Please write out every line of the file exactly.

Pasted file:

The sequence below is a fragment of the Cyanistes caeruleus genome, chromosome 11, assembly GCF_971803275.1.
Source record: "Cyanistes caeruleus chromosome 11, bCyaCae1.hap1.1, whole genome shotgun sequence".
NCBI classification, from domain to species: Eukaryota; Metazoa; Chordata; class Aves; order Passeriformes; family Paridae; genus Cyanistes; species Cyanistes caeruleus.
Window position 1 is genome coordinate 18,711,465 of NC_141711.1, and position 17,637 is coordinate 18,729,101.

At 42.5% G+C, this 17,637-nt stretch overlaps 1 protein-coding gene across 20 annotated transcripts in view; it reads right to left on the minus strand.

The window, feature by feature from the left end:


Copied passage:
The sequence below is a fragment of the Cyanistes caeruleus genome, chromosome 11, assembly GCF_971803275.1.
Source record: "Cyanistes caeruleus chromosome 11, bCyaCae1.hap1.1, whole genome shotgun sequence".
NCBI classification, from domain to species: Eukaryota; Metazoa; Chordata; class Aves; order Passeriformes; family Paridae; genus Cyanistes; species Cyanistes caeruleus.
Window position 1 is genome coordinate 18,711,465 of NC_141711.1, and position 17,637 is coordinate 18,729,101.

At 42.5% G+C, this 17,637-nt stretch overlaps 1 protein-coding gene across 20 annotated transcripts in view; it reads right to left on the minus strand.

The window, feature by feature from the left end: